- Mika Vepsalainen
Sisi Museum - the Private Life and Home of the Most Famous Female in the Habsburg History
Updated: Apr 19
Join us to see the private quarters of Sisi, the world famous empress of the Habsburg dynasty in Vienna!
Every member of the imperial family had their own quarters at the Imperial Hofburg Palace of the mighty rulers of the Austro-Hungarian Empire. They were located in the different wings of the imperial winter residence. Now, we invite you to join us for a visit to the imperial apartments of the penultimate Austrian imperial couple, Franz Joseph I and Elisabeth in the Reich Chancellery Wing at the Hofburg Castle. The museum is housed in the Stephan apartments named after Archduke Stephan Viktor.
The private rooms have been restored according to historical models and furnished as faithfully to the original as possible - and this is why we can have a fairly authentic look into the private lives of the couple.
There are nineteen rooms available including audience rooms and studies, living rooms and bedrooms, not to mention Sisi’s gym and toilet room with the first water closet in Vienna and Sisi’s bathtub where she took warm olive oil baths!
The some 400 m2 apartment shows us original objects and imitations from the real life of the couple. Each of Sisi's six rooms illuminates how she rose from a carefree young Bavarian Princess to the Diana of her time and to her tragic untimely death in Geneva, Switzerland in 1898. Some three hundred objects including hair clips, umbrellas, fans, a medicine chest - a 63-piece first-aid kit (sic!) which contained cocaine, then valued for its medical properties, highlight an emotional look into the private life of one of the most known royal of all times.
Sisi's cloths on show include her bachelorette party dress, the Hungarian coronation dress and the six-piece mourning onyx jewellery that she wore after the death of her son, Crown Prince Rudolf. Her death mask is there together with the black coat she was covered after the assassination on Lake Geneva in front of Hotel Beau Rivage. (As a historical curiosity, Sisi’s suite at the hotel is still available as Empress Sissi’s Suite, perhaps an idea for a hotel during your next visit to your Swiss bank account!). If you are interested, the sharpened needle file that the Italian anarchist Luigi Lucheni killed her with is on show at the Viennese Museum of Medicine Josephinum - see our review!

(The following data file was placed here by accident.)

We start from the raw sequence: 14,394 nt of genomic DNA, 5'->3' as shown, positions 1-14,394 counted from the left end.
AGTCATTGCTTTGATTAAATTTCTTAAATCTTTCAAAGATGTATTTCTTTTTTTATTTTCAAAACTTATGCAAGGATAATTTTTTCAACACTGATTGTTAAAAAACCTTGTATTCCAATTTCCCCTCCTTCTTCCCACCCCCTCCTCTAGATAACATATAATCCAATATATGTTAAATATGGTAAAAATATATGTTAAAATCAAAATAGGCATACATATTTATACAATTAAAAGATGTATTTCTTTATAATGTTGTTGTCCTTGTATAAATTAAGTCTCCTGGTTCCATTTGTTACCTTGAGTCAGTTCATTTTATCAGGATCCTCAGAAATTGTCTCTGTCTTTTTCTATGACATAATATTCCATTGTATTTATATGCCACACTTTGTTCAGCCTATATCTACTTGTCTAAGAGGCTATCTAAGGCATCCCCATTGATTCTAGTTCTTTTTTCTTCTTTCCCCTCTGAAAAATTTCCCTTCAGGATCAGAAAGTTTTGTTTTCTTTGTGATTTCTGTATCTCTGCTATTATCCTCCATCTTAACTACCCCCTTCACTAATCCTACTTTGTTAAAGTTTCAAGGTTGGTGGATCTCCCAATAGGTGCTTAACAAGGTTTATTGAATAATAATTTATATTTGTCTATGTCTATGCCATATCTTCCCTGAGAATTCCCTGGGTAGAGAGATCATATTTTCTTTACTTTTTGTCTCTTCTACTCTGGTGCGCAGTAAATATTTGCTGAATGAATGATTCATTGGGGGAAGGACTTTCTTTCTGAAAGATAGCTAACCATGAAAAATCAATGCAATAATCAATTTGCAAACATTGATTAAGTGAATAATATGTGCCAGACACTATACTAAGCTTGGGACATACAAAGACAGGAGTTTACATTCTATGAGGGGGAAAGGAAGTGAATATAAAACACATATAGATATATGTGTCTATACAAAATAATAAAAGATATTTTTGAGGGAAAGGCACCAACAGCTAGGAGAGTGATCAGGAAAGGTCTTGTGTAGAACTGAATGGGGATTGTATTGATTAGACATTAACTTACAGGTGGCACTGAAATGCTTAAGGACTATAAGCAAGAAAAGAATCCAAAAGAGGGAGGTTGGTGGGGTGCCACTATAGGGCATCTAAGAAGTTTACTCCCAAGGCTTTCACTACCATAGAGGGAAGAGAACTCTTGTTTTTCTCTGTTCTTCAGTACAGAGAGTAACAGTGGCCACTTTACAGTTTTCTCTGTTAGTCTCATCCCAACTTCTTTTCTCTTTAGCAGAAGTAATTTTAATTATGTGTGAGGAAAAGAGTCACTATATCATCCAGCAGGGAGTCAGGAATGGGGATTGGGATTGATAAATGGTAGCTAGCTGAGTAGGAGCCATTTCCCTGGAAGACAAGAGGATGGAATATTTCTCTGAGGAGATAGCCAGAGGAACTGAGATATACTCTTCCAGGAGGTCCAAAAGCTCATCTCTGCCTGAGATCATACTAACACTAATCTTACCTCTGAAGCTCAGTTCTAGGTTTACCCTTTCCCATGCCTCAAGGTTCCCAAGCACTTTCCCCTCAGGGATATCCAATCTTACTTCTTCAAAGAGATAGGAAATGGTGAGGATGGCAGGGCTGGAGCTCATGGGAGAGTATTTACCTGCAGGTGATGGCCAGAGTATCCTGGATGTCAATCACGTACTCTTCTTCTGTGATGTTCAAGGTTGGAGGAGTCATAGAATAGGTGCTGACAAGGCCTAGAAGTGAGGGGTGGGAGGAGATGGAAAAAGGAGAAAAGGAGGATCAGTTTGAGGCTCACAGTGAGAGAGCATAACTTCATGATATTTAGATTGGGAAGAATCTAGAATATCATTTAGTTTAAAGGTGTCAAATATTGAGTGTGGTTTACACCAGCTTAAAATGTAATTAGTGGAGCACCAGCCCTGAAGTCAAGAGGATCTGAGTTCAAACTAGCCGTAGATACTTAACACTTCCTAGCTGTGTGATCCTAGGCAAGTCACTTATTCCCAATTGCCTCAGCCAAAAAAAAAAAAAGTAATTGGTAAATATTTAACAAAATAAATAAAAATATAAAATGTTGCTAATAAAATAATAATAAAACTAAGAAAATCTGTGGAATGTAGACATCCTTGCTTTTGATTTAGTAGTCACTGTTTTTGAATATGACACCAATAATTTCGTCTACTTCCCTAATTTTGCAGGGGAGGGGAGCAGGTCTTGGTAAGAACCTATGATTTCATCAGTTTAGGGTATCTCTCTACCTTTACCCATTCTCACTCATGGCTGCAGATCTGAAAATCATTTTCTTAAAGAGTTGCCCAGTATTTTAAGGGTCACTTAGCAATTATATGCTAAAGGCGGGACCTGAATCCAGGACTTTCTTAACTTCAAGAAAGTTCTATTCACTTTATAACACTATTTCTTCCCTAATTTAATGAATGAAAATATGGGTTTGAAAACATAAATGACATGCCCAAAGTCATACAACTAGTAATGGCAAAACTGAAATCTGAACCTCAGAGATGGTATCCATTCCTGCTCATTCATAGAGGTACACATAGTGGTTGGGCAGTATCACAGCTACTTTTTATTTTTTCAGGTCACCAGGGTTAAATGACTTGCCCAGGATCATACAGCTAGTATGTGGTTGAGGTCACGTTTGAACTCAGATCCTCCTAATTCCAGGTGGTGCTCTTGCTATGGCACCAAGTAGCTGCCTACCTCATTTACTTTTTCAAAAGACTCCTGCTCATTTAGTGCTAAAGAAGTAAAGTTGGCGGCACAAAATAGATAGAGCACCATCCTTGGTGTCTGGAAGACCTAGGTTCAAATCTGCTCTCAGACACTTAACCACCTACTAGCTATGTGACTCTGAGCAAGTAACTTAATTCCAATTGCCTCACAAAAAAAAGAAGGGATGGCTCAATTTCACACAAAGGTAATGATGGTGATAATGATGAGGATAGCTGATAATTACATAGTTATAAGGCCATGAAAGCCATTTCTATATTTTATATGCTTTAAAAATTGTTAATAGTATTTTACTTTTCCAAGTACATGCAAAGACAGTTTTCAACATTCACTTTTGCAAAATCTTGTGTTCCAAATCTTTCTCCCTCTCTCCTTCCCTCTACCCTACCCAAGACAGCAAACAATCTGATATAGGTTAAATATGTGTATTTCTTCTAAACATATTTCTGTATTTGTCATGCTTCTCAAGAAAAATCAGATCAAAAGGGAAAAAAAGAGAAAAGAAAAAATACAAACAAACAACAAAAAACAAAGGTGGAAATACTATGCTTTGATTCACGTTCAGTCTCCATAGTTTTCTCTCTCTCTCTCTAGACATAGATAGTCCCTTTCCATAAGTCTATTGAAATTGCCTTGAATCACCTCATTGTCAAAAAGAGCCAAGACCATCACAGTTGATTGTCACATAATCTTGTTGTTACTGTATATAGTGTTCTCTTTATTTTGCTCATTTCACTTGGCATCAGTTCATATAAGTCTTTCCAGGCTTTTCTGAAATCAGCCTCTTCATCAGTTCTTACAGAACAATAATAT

In addition to Sisi’s private objects, the museum also shows some of her famous portraits that you must have seen in books and films, such as Romy Schneider in the 1956-1957 film just to name one. The 2009 renovation expanded the museum significantly so that we now get a brilliant look into the sparkling court in the late Habsburg empire.
Before you get to the first floor apartment, you can go through the court’s silver collection that gives you an idea of the lavish luxury of the imperial dining and wining with valuable services, beautiful porcelain and centrepieces as long as 30 meters. You will also see the legendary imperial serviette!
Sisi was fond of travelling by train and her travel cutlery is on show, too. In 1873 the Austrian railway companies had a set of coaches made as a gift to the empress. The sleeping car has been preserved and is on display at the Vienna Technisches Museum, where visitors can view the interior through the windows - see our review! You might also wish to visit Sisi's summer cottage which we have also reviewed - check the Schönbrunn Palace.
Unfortunately, Sisi’s flat is not really a visitor friendly one. There is no deposit of coats, bags or umbrellas as the exit is at a different location to the entrance. In addition, the royal porcelain exhibition has been laid out in such a weird way that you probably need to ask for advice before you find the stairs to the Sisi bit!
The museum can be visited in a wheelchair. There is a lift at the entrance and exit. The barrier-free toilets can be found on the ground floor and on the first floor but they are only only accessible with the museum personnel’s assistance.
There are two museum shops, one at the beginning and the other at the end of the tour - maybe you get a couple of gift ideas for the baby princesses back at home The shop on the ground floor can also be accessed without purchasing a ticket through a separate entrance in the inner courtyard of the palace.
There is no museum café although right in Vienna’s heart, you will not lack choice afterwards!
Michaelerplatz, 1010 Wien